McManus's next stop on The Slow Boat To Boredom is Wangler, who's mopping floors. This is a really boring scene. You don't really want me to recap it, do you? Really? Honestly? Oh, fine. McManus notes that Wangler went to class when he first came to Oz, but he stopped. Yeah, that was right around the time he learned the meaning of the word "optional." McManus asks how he's going to get a job when he gets out, and Wangler duhs that he'll be finding a comfortable vocation in the drug trade. McManus says that if Wangler starts going back to class, he won't have to mop floors any more. What is this, kindergarten? I thought you were making it mandatory! Not only am I running low on "shut up," I'm also starting to dip into my bucket of "whatever." I hope McManus's screen time is almost over. Anyway, Wangler agrees. Scene!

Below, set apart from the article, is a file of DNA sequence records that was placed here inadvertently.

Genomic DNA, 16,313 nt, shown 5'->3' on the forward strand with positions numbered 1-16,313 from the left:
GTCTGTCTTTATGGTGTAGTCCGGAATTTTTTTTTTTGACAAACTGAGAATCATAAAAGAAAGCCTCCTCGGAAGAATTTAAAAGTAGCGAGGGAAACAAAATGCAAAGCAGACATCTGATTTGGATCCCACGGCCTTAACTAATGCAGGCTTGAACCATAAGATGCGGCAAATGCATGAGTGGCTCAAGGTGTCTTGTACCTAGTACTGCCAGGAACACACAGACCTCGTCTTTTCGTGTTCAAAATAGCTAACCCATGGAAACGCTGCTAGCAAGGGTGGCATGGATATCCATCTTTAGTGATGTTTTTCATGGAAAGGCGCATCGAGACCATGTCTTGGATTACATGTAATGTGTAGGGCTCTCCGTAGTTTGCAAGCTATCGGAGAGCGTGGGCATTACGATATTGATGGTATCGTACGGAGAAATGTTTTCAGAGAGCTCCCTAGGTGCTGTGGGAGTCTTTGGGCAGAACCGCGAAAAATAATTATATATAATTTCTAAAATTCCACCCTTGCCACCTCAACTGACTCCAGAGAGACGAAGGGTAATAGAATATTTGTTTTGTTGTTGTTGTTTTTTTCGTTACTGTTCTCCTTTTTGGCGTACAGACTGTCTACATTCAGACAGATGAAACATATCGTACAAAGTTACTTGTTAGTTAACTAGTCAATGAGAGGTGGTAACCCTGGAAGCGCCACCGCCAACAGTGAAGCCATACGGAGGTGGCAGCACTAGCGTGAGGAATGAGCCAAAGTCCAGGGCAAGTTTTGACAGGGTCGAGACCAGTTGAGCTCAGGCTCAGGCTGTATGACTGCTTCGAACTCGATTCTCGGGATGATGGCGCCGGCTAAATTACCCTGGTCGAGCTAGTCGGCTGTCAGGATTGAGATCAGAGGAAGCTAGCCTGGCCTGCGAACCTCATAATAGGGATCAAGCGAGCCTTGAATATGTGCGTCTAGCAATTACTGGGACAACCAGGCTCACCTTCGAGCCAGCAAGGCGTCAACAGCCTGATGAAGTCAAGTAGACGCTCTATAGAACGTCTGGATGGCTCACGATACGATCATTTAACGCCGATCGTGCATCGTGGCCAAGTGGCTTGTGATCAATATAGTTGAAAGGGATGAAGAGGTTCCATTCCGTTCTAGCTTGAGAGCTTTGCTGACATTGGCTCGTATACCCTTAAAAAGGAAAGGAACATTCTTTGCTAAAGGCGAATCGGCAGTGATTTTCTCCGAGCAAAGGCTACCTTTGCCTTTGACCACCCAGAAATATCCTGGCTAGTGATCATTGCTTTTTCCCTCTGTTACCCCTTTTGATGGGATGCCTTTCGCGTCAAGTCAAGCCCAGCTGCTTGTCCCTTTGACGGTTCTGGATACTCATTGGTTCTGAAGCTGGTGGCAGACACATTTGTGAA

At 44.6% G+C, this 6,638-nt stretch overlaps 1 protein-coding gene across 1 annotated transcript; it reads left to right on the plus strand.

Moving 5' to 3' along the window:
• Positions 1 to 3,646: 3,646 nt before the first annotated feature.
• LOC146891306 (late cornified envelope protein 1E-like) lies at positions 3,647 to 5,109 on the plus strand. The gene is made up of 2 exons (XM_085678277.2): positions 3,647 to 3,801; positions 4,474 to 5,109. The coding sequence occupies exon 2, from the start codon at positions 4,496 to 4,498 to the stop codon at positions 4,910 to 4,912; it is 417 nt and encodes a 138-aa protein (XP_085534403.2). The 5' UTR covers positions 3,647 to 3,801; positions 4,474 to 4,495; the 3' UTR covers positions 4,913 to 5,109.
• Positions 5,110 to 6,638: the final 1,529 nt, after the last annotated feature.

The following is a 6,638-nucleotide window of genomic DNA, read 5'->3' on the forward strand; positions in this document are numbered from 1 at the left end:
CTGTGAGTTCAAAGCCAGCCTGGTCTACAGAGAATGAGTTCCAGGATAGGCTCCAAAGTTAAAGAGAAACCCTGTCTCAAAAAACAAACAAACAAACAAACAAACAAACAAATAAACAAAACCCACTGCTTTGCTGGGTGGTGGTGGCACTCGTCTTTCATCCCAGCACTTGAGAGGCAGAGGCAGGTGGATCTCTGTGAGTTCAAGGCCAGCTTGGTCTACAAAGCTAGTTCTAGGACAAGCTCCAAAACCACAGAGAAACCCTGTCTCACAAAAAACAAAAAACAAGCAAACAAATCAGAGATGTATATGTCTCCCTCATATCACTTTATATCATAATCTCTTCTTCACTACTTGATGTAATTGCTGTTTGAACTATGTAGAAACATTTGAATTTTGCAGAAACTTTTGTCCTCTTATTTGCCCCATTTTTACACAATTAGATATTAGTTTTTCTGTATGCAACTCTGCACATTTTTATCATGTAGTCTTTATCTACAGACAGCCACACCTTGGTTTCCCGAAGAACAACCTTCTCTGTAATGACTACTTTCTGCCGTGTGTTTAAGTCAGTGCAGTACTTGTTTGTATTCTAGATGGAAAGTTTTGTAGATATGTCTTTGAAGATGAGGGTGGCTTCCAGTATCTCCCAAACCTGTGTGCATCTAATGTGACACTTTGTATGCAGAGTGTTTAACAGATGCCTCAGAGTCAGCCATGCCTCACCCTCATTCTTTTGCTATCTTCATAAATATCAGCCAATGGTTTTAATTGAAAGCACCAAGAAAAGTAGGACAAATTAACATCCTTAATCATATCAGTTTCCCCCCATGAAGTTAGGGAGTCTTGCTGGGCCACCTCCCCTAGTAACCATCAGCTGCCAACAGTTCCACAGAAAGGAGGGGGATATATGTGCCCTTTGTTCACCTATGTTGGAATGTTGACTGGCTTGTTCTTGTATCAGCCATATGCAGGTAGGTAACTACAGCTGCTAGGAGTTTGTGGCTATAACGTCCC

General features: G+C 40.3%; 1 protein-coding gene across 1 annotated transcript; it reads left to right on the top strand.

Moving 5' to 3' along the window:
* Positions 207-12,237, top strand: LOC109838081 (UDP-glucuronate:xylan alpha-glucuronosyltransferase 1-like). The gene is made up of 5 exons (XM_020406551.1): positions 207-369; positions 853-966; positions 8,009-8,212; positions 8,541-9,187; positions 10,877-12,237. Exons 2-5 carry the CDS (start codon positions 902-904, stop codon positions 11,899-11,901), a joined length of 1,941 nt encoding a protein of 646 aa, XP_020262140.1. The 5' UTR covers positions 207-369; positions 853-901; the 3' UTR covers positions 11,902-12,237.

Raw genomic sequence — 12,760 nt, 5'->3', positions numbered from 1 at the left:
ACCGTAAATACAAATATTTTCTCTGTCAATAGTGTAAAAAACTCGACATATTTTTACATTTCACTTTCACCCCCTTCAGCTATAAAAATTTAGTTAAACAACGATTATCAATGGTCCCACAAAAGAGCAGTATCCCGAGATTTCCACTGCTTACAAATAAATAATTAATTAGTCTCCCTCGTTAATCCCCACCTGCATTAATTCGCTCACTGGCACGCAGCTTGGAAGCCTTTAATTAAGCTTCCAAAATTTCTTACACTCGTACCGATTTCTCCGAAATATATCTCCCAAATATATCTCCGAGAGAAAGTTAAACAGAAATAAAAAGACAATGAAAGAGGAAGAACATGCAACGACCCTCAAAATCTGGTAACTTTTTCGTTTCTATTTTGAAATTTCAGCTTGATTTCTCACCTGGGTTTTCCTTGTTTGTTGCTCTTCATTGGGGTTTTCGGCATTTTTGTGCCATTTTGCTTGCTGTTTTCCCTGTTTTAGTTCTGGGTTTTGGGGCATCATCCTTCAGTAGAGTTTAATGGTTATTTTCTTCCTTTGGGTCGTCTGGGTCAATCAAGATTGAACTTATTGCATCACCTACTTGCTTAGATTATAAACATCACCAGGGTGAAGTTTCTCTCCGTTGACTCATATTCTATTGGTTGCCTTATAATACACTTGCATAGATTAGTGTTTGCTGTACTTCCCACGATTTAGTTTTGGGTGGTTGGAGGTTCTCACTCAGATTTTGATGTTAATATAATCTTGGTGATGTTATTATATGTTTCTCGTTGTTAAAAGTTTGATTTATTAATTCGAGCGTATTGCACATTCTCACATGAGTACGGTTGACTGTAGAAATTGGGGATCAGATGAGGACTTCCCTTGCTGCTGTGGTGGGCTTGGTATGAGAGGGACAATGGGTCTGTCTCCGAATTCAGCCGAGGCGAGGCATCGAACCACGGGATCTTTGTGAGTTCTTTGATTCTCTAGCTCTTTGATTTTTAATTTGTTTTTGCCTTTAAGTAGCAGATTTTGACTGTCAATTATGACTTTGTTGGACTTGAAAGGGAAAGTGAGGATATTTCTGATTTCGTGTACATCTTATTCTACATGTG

Lord. Now McManus goes to see Poet, who appears to be writing something. McManus asks what it is, and is told that it's a poem. We see said "poem," which is actually a scary-looking doodle of a building, with insects and fire or blood around it. Boy, I wish I could turn my in recaps in that format. The only distinguishable word on the paper is "fuck." Yup, looks awfully familiar. Poet's sporting zigzag sideburns. McManus asks him to read the poem, and he starts in about roaches and motels. The poem continues into voiceover as we get Poet's prisoner flashback. "Prisoner Number 96J332. Arnold Jackson, a.k.a. Poet." Armed robbery, attempted murder, possession of a deadly weapon. Sixteen years, parole in nine. In broad daylight, he, now wearing cornrows, accosts a wealthy-looking couple with a gun on a nice-looking street. He stands way too close to them, and a scuffle ensues which ends in the husband getting shot. The car alarm goes off, in a nice touch. Poet runs off. Not the brightest star in the heavens, our Poet. McManus tells Poet he wants him to go to class and get his GED, and bribes him with a one-time conjugal, even though Poet isn't married. He sticks out his hand to seal the deal, but Poet merely nods his agreement, demonstrating that no matter how horny he is, he ain't touching McManus. Poet walks away, and McManus tries to pretend that he wasn't completely dissed.